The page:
TOM: Locke is very much of the trickster archetype, and many of the plot obstacles he comes across came about directly because of him or his decisions. What are the challenges of writing such a flawed anti-hero? Locke is unquestionably sympathetic, but what did you have to do to make that stick?
Scott Lynch: I wanted Locke to be recognizably human… nobody is one particular characteristic all the time. We all have what you might call moments of weakness and moments of strength. Locke is clever, audacious, loyal, and funny… he’s also vacillating, selfish, self-pitying, and shortsighted. When he’s heroic he inspires awe in those around him, and when he’s morose or self-absorbed they want to kick him in the head.
Locke isn’t meant to be sympathetic because of his flaws, but rather because he sometimes manages to fight back and rise above them. He’s not a plaster saint or an Author Message Character (god help us), unless the message is “nobody’s perfect, or has to be.”
TOM: Jean and Locke are a great pair, and we hope their partnership can continue for a good while longer in your books — and one could compare them favorably to Fafhrd and the Gray Mouser, both in terms of their dynamic, and their potential for lasting, iconic appeal. How did their chemistry evolve in the writing process? Was Jean always intended to be such an important part of Locke’s life, or did that happen later on as you planned out the book?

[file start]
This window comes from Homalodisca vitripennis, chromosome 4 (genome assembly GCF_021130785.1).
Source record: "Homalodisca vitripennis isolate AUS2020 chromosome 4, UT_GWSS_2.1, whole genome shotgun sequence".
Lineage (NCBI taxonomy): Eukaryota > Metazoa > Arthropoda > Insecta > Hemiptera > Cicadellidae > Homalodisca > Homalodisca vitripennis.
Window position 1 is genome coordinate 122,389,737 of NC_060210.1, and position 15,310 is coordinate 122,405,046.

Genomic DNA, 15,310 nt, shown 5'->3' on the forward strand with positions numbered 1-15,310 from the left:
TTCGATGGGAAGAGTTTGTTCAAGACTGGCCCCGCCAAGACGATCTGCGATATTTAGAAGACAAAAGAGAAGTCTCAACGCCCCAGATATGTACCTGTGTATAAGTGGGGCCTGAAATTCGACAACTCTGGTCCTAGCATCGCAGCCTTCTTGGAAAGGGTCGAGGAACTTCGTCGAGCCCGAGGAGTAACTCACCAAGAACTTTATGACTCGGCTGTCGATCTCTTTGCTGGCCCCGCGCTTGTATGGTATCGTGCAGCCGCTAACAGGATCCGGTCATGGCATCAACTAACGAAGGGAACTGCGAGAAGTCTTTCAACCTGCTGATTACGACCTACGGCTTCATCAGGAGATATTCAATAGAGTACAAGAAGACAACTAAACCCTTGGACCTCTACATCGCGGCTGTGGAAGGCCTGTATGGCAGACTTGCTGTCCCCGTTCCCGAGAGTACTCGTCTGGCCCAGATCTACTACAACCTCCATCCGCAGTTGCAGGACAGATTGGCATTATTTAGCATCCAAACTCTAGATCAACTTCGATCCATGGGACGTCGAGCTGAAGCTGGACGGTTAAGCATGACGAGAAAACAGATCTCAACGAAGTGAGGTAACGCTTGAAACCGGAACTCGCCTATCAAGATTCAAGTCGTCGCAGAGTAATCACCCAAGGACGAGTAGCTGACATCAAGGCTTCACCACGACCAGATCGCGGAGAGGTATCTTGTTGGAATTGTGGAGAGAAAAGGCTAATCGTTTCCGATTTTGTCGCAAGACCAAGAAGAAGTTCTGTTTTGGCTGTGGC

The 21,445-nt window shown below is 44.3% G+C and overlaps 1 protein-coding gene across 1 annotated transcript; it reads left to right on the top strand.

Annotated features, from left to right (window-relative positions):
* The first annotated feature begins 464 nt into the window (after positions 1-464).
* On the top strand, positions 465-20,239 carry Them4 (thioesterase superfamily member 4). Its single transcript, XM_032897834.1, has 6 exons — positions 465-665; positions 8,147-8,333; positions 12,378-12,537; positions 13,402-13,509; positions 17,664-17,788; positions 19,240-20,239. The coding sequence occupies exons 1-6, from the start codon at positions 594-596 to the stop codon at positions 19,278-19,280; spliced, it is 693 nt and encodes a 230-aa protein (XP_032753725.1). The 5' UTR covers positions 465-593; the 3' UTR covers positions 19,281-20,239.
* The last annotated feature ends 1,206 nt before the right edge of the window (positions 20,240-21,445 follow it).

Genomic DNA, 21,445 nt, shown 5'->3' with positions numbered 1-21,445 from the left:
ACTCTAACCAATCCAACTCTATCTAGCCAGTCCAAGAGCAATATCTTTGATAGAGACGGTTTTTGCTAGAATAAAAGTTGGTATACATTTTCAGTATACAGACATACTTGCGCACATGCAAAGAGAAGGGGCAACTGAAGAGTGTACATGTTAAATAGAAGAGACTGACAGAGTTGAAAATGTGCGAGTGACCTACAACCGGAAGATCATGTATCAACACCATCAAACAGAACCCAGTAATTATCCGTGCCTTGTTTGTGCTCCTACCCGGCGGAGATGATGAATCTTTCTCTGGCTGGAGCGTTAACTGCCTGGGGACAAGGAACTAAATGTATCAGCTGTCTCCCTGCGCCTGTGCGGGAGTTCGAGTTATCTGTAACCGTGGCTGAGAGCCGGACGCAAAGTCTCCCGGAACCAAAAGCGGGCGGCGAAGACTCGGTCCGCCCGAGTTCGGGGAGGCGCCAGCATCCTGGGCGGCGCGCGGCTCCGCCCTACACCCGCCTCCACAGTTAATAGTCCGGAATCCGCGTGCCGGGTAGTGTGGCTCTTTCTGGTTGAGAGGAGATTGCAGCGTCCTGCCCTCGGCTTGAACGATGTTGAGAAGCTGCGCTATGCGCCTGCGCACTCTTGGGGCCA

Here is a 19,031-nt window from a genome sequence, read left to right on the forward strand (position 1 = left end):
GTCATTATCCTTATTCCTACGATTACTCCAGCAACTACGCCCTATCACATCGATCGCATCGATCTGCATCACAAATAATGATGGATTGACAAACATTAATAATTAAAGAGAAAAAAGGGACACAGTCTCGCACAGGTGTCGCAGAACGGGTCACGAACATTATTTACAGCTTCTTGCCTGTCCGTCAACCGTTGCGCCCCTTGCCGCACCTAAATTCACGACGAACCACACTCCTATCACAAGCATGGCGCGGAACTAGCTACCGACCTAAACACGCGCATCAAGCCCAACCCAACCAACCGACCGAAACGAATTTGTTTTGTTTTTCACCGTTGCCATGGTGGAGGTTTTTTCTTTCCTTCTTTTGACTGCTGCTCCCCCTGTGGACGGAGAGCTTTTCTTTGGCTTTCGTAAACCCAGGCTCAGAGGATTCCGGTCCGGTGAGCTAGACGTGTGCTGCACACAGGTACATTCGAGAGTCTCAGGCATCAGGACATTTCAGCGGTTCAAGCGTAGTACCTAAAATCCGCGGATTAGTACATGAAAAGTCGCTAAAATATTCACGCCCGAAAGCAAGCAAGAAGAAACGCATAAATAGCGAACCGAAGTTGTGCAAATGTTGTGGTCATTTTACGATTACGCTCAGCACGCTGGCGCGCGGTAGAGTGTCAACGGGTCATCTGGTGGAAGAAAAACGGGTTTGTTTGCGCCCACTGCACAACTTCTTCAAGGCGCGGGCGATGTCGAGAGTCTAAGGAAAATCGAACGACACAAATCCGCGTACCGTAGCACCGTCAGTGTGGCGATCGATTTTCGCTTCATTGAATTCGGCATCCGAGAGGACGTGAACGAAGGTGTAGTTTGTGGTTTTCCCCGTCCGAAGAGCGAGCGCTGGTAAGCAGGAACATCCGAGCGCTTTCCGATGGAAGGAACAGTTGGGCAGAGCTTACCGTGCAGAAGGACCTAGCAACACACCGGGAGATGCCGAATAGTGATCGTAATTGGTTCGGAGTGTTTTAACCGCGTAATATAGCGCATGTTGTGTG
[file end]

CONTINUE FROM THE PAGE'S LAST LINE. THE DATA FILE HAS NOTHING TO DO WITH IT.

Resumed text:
Scott Lynch: The relationship has definitely deepened as I’ve worked on it through the books… at first they were clearly complementary partners, but I didn’t really begin to grasp their psychological need for one another until I’d had them in the limelight for a few hundred pages. These needs are both positive and negative. As Sabetha expresses it in the third novel, Locke has allowed himself to lag behind her in several respects because he takes it for granted that Jean will always have his back. There’s some justice in her claim.
Locke relies on Jean to provide stability in his life, even more than he relies on him for physical protection. Jean, in turn, gets to live a little vicariously through Locke… Locke liberates him from his rather simple and honest upbringing. Jean has supreme self-confidence born from a very realistic understanding of his abilities… Locke frequently displays many times more balls than brains. Locke is the ego, Jean the super-ego.
TOM: We both love the rich detail of the settings you’ve created. When you’re working out these places, what details do you feel are important to establish? What makes a setting come alive for you?